Consequently, the appellant and his associates were arrested. While the appellant was in custody as an undertrial, the respondent placed the appellant under preventive detention under the Public Safety Act, which was later quashed in October 2013. After the order of detention was quashed, the appellant was released by the Jammu and Kashmir Police on his personal bond, notwithstanding the fact that he was still under arrest in the FIR case for offences inter alia under the UAPA.

After the release of the appellant in 2013, he remained a free person till 22-10-2022, when he was arrested once again when the charge sheet was filed before the Special Court. The investigation of the case took nine years for its conclusion.

The Special Court framed the charges against the appellant and on 12-09-2023, the appellant’s bail application was rejected via the impugned order.

The counsels for the respondent while opposing the instant appeal, argued that charge has been framed by the trial court, and the extent of appreciating the evidence at the stage of framing charge and grant of bail under the UAPA is the same, as, that of prima facie evidence, hence bail cannot be granted by the High court as the appellant has not challenged the order framing charge.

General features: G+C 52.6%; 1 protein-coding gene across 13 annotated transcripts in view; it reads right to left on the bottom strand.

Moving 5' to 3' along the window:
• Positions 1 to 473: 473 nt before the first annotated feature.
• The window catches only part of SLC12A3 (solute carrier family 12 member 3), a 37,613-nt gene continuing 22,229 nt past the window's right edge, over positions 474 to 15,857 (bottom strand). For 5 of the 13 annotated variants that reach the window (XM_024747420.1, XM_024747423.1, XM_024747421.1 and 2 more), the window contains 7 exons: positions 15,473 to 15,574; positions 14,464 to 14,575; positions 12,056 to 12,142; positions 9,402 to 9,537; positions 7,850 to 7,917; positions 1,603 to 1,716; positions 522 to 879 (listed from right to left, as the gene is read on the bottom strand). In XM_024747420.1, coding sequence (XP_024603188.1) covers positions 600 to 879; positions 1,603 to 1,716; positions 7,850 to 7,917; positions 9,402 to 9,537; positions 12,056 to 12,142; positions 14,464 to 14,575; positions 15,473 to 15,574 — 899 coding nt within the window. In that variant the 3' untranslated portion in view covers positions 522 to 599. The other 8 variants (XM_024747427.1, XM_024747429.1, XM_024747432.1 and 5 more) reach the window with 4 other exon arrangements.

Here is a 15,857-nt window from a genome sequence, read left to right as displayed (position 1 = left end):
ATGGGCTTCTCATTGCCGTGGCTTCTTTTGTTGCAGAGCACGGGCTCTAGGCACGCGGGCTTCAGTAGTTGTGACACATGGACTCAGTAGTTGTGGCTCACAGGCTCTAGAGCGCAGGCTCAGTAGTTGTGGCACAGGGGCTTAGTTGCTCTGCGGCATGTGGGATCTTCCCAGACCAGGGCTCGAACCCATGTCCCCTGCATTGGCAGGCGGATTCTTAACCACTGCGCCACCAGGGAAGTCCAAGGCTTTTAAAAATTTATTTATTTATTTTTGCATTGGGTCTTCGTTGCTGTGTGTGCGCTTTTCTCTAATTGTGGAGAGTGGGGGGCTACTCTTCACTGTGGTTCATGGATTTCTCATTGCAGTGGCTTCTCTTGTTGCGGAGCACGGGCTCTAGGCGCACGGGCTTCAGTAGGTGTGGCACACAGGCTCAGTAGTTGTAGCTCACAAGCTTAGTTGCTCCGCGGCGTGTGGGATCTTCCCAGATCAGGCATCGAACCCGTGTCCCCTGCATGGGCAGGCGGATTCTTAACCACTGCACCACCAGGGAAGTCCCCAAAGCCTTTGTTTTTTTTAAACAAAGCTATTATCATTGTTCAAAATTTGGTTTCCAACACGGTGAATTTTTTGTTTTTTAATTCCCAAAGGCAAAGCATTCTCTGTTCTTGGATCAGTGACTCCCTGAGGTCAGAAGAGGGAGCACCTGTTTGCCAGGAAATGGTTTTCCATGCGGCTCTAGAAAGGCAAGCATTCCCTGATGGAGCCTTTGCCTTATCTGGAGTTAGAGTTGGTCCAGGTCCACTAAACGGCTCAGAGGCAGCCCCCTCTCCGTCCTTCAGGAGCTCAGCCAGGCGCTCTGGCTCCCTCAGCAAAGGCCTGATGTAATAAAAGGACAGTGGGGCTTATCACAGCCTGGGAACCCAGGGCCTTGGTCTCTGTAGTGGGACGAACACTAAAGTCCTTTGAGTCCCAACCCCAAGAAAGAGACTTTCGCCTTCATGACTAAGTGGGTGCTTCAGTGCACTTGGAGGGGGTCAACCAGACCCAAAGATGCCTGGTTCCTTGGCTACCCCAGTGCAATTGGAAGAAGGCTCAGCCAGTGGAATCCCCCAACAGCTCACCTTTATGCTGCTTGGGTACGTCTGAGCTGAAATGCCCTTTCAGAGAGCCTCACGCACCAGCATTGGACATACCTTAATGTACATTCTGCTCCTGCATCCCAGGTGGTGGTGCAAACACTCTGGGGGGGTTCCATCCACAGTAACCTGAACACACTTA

Along with the afore-said contention, the respondent counsels argued along the lines of national interest in not granting bail to the appellant; Nationalism, Allegiance to Pakistan, Radical Islam; Secession of Jammu and Kashmir from India etc.